Nova Scotia

Search concludes for crashed chopper and lost Canadian service members

A Canadian naval commander says the search for the CH-148 Cyclone helicopter that crashed in the Mediterranean Sea in April, killing six Canadian service members, is over. Recovered human remains will be returned to Canada this weekend for identification. The crash investigation continues.

Parts of the helicopter and unidentified human remains were recovered from the ocean floor

Rear-Admiral Craig Baines says the recovery operation for the military helicopter that crashed off the Greek coast in April, killing six Canadian service members, is over. Parts of the helicopters and unidentified human remains were recovered. 1:51

A Canadian naval commander says the search and recovery mission for the military helicopter that crashed in the Mediterranean Sea in April, killing six Canadian service members, is over.

The CH-148 Cyclone helicopter was returning to dock on HMCS Fredericton when it went down inexplicably on April 29, killing everyone on board — two sailors and four aircrew. It had been out on a routine maritime surveillance exercise involving other NATO warships.

The body of 23-year-old Sub-Lt. Abbigail Cowbrough was recovered shortly after the crash and returned to her family in Nova Scotia last month. The partial remains of one of the Cyclone's pilots, Capt. Brenden Ian MacDonald, were also retrieved from the crash scene.

Last week, the recovery ship EDL Hercules arrived at the crash site and the remotely operated REMORA III quickly located the sunken helicopter, about 400 kilometres east of Catania, Italy.

Corp. Chris Rodusek, second from the left, guides a CH-148 Cyclone helicopter into position aboard HMCS Fredericton during Operation Reassurance on Jan. 22, 2020. (Cpl. Simon Arcand/Canadian Armed Forces/Combat Camera)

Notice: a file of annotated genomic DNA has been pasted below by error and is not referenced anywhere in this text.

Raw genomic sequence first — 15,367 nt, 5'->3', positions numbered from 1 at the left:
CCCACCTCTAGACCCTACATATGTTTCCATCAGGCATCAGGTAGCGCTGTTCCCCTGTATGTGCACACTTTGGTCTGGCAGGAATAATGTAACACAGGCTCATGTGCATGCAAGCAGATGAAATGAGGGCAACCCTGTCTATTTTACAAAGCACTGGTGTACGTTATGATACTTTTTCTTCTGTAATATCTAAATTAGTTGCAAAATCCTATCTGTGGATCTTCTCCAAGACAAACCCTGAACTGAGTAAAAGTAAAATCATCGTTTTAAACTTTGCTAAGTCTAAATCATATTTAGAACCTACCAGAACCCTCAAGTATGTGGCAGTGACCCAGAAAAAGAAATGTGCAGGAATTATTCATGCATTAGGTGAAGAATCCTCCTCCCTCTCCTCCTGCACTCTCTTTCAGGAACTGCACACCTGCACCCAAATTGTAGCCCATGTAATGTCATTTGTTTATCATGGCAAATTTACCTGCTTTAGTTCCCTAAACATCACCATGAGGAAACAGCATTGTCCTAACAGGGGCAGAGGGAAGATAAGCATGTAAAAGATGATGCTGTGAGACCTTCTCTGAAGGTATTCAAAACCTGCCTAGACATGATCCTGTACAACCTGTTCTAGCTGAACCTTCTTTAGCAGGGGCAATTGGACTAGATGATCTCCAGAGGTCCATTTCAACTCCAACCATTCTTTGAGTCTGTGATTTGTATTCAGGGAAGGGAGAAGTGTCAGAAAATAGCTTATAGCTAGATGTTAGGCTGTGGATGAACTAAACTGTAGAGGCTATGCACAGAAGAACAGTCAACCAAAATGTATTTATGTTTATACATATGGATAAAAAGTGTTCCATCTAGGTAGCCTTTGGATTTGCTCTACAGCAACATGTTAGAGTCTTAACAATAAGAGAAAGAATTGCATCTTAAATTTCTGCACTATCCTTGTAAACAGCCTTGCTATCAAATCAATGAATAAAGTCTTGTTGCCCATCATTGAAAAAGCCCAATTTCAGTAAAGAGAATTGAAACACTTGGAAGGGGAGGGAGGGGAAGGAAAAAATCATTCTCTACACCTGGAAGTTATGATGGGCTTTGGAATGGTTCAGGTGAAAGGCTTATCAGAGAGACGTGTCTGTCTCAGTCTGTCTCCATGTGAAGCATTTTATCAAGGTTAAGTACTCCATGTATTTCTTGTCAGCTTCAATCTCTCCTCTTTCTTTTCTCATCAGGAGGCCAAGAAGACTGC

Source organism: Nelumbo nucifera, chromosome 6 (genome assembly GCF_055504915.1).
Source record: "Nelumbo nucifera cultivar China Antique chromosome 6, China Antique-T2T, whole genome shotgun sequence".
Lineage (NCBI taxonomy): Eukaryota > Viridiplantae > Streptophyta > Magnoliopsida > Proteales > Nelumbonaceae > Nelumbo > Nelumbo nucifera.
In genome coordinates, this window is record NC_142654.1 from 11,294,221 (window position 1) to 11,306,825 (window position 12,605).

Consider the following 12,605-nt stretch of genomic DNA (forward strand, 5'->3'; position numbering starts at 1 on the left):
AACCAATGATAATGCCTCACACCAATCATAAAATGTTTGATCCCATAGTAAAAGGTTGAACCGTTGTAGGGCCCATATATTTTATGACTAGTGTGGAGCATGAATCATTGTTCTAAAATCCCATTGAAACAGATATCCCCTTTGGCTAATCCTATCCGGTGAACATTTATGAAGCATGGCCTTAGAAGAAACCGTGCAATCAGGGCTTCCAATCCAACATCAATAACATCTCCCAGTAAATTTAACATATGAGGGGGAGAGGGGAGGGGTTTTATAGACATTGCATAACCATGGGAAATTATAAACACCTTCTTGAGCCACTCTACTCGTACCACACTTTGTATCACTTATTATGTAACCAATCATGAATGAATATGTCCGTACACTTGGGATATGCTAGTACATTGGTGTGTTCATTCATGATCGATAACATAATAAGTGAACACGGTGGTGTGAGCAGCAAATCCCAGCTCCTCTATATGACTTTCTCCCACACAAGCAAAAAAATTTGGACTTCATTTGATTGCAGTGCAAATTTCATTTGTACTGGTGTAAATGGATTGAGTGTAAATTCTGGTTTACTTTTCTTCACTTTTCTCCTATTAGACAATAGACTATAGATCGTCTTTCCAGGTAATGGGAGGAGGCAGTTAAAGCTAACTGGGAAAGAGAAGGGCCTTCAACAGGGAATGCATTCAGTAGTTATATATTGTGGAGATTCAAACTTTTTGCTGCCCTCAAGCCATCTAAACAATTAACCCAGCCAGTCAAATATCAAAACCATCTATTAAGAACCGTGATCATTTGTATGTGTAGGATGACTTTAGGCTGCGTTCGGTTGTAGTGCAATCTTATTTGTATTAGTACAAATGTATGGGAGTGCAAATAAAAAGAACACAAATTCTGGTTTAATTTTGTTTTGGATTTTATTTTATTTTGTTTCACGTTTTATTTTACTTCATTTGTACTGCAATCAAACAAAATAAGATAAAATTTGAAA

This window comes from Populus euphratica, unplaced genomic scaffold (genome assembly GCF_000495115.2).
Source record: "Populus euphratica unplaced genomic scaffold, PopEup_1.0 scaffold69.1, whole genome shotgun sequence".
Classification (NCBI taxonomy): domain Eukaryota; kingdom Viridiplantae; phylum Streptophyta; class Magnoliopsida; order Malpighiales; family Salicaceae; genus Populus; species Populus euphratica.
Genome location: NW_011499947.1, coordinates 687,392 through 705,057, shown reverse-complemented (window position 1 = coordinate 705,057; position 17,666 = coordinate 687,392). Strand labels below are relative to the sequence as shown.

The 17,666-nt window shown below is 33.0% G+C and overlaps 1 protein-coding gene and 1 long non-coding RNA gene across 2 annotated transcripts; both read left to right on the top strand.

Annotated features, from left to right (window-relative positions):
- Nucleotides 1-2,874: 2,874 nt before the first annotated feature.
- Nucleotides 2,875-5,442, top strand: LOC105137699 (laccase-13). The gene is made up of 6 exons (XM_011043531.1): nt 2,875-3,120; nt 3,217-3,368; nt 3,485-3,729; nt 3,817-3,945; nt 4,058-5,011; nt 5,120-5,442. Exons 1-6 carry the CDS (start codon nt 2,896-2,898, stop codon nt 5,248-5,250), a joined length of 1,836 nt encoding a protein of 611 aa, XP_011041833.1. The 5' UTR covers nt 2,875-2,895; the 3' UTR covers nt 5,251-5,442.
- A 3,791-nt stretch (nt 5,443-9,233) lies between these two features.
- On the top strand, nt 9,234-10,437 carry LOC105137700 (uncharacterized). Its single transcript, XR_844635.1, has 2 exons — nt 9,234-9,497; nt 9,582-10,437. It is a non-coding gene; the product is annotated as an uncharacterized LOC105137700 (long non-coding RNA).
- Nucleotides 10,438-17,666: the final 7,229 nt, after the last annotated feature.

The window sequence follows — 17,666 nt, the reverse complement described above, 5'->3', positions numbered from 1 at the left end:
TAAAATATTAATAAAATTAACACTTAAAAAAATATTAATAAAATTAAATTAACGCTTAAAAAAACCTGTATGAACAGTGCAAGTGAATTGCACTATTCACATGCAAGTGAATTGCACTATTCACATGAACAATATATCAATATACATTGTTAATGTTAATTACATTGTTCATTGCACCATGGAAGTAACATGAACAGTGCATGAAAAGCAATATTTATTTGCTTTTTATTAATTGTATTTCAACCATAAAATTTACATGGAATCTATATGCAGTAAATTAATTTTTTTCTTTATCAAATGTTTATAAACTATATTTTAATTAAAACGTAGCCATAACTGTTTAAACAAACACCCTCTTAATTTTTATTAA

At a news briefing Wednesday, Rear-Admiral Craig Baines said the recovery mission was called off Tuesday after recovering pieces of the helicopter and some human remains.

Baines said that "no portion of the main cabin was left intact," and pieces of the helicopter were found in clusters over a debris field of about 260 metres by 230 metres.

Helicopter components that are necessary for the ongoing crash investigation were recovered, while other pieces were left on the ocean floor. Baines said some larger pieces were too difficult to recover because of the depth of the water — about 3,000 metres — and had no value for the investigation.

Baines said the human remains have not been identified.

"I cannot tell you whether we have found everyone," said Baines.

He said the remains will be returned to Canada this weekend and identified by a forensic pathologist. Family will be notified of the findings first, and then the public, Baines said.

The military put all Cyclone helicopters on an "operational pause" after the April crash. Col. James Hawthorne, an air force commander in Halifax, said the Cyclones will remain grounded as the flight safety investigation continues.

Hawthorne said the initial results of the investigation could be released "in the next couple of weeks."

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